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Tuesday
Sep132011

Must see: 5 Steps to Scaling MongoDB (Or Any DB) in 8 Minutes

Jared Rosoff concisely, effectively, entertainingly, and convincingly gives an 8 minute MongoDB tutorial on scaling MongoDB at Scale Out Camp. The ideas aren't just limited to MongoDB, they work for most any database: Optimize your queries; Know your working set size; Tune your file system; Choose the right disks; Shard. Here's an explanation of all 5 strategies:

  1. Optimize your queries. Computer science works. Complexity analysis works. A btree search is faster than a table scan. So analyze your queries. Use explain to see what your query is doing. If it is saying it's using a cursor then it's doing a table scan. That's slow. Look at the number of documents it looks at to satisfy a query. Look at how long it takes. Fix: add indexes. It doesn't matter if you are running on 1 or 100 servers.
  2. Know your working set size. Sticking memcache in front of your database is silly. You have lots of RAM, use it. Embed your cache in the database, which is how MongoDB works. Working set = Active Documents + Used Indexes. Hitting something in RAM is fast, disk is slow. If you have a billion users and only 100K are active at a time then 100K is your working set. You want to have enough RAM for those 100K so operations are in RAM on not on disk. Remember indexes take memory too. It doesn't matter if you are running on 1 or 100 servers.
  3. Tune your file system. Performance problems often traced to the filesystem. EXT3 is ancient. Use EXT4, XFS, or some other well performing file system. Turn off access time tracking, for a database there's no need to update a file every time a file is accessed, this is another write. Preallocating 2GB of files on EXT3 must actually write those bytes, it's slow.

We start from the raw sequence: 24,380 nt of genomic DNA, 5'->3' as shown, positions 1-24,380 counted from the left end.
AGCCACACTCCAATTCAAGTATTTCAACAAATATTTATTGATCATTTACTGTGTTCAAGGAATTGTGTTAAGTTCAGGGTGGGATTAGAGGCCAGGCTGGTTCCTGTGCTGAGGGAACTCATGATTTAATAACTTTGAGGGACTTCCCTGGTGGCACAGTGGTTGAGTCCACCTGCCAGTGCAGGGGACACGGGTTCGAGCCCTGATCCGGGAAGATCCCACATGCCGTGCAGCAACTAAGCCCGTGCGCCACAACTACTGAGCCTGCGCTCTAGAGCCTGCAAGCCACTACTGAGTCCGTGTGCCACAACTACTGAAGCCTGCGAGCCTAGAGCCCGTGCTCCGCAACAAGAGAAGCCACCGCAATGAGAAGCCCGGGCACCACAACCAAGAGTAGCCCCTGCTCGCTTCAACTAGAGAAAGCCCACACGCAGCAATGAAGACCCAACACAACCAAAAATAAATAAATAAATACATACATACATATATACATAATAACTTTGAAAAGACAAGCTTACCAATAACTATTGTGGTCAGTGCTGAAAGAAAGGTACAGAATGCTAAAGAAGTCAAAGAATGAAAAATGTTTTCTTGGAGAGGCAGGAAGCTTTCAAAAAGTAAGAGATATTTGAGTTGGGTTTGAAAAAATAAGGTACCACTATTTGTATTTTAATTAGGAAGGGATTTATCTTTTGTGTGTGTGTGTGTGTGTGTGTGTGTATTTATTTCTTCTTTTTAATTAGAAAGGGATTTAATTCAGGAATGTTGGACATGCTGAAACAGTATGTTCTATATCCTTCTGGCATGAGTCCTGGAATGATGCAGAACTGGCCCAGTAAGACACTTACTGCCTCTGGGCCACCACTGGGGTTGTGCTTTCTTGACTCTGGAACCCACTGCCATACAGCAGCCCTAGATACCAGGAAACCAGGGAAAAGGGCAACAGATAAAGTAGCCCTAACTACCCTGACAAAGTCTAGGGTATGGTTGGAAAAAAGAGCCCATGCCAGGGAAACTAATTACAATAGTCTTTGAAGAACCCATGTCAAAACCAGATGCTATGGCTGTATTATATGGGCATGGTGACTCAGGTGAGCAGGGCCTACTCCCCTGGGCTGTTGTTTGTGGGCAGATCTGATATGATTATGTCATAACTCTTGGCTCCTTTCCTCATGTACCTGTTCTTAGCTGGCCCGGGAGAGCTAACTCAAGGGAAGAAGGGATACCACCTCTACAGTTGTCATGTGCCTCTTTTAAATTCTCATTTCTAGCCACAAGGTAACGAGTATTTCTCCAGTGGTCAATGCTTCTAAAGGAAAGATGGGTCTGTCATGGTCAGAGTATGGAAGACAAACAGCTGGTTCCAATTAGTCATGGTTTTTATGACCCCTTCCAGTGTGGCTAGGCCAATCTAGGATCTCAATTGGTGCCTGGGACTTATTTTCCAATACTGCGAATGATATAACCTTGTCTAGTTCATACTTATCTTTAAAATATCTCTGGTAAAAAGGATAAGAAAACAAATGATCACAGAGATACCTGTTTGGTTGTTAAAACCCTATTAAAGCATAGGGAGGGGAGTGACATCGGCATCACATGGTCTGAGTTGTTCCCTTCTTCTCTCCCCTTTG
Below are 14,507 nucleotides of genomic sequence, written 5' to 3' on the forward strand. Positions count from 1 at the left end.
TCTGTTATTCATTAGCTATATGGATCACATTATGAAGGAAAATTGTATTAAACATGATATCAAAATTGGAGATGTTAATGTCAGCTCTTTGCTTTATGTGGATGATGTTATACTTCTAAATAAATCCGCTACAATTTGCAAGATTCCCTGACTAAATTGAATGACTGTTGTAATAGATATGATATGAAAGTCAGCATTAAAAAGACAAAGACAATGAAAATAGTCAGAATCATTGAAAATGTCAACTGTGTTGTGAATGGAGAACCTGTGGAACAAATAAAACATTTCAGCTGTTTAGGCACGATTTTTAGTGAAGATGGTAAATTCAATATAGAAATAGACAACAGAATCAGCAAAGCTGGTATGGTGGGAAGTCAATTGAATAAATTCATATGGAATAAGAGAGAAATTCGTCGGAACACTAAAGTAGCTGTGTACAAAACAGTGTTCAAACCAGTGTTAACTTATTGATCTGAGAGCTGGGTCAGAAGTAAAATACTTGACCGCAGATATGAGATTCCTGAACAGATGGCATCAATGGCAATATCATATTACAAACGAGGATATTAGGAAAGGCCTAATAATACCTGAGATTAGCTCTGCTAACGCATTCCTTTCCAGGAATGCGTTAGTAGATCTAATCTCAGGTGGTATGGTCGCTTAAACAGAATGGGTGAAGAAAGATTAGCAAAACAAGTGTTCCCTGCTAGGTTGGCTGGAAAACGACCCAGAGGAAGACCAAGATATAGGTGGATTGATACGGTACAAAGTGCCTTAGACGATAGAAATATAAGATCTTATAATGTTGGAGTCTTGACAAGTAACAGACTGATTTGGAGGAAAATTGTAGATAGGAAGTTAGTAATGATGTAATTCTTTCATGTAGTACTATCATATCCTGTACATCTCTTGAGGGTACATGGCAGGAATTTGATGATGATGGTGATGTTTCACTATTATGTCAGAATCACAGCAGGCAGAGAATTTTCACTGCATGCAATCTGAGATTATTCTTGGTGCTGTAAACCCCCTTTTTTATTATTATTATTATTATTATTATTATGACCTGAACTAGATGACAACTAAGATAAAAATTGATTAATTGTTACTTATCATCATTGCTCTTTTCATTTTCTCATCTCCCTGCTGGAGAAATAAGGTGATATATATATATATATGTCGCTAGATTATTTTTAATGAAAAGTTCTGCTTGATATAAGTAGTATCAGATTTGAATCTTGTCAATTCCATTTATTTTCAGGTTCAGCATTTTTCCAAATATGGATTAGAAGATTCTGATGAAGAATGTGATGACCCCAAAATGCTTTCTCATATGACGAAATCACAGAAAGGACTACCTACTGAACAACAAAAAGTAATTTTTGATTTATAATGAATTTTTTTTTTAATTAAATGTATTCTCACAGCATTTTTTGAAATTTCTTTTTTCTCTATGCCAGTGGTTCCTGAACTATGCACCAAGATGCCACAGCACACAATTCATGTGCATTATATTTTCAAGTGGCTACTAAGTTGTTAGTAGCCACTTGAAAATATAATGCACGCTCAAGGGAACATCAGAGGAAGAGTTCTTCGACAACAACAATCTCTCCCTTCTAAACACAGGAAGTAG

4. Choose the right disks. Seek time is what matters. Most of what you are doing is random IO. Seek time is governed by a mechanical arm that has to swing over the disk. The average disk drive can do 200 seeks a second. Faster drives will move data off the disk faster, that is they have higher bandwidth, but their seek times will be the same. Single disk: you can do 200 queries a second. RAID 0 (stripe across multiple disks): 3 disks means 600 queries a second. RAID 10 (mirror and stripe): 6 disks means 1200 seeks a second. Choose the right disks. RAID matters. SSDs are awesome: .1 ms for a seek vs 5 ms for a disk seek. Great for random access.
  5. Shard. If your app is slow, uses bad indexing, has slow disk drives, then a single node will be slow. Fix all this stuff before scaling out using sharded. Sharding lets you spread your workload over more machines along with high availability with replica sets. Data is partitioned to shards by ranges, for example. Can scale out to 100s of servers. Each can process 10s of 1000s of writes. Can add more capacity easily. Sharding with a good database multiples the benefits of having good queries, good drives, and good working sets. 

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Reader Comments (3)

Most of the advice here is sound, but "sticking memcached in front of your database is silly" is flat-out wrong. Memcached allows you to scale far more than just using RAM on a database server as a query cache. It's like Jared hasn't spent any time with the "computer science that works" around memcached.

September 13, 2011 | Unregistered CommenterJoe Emison

Correct me if I'm wrong. When using more hard-drives in RAID 0, bandwidth only increase with the number of disks. The number of seeks (random IO) stays the same or followes the disk with the slowest seek time.Thus, it is wrong to say that the random IO performance increase with the number of disks in RAID 0.

September 14, 2011 | Unregistered CommenterMatias

Fast storage is wonderful and all, if you're using MongoDB enough that you're hitting disk then you've probably got bigger problems than a SSD can solve. Mongo has never run well for me in a high-concurrency setting unless the database can manage to mostly sit in memory. I suppose it all comes back to knowing your working set, if your working set can contain 99% of your queries then I suppose it's great.

September 16, 2011 | Unregistered CommenterMichael Rose

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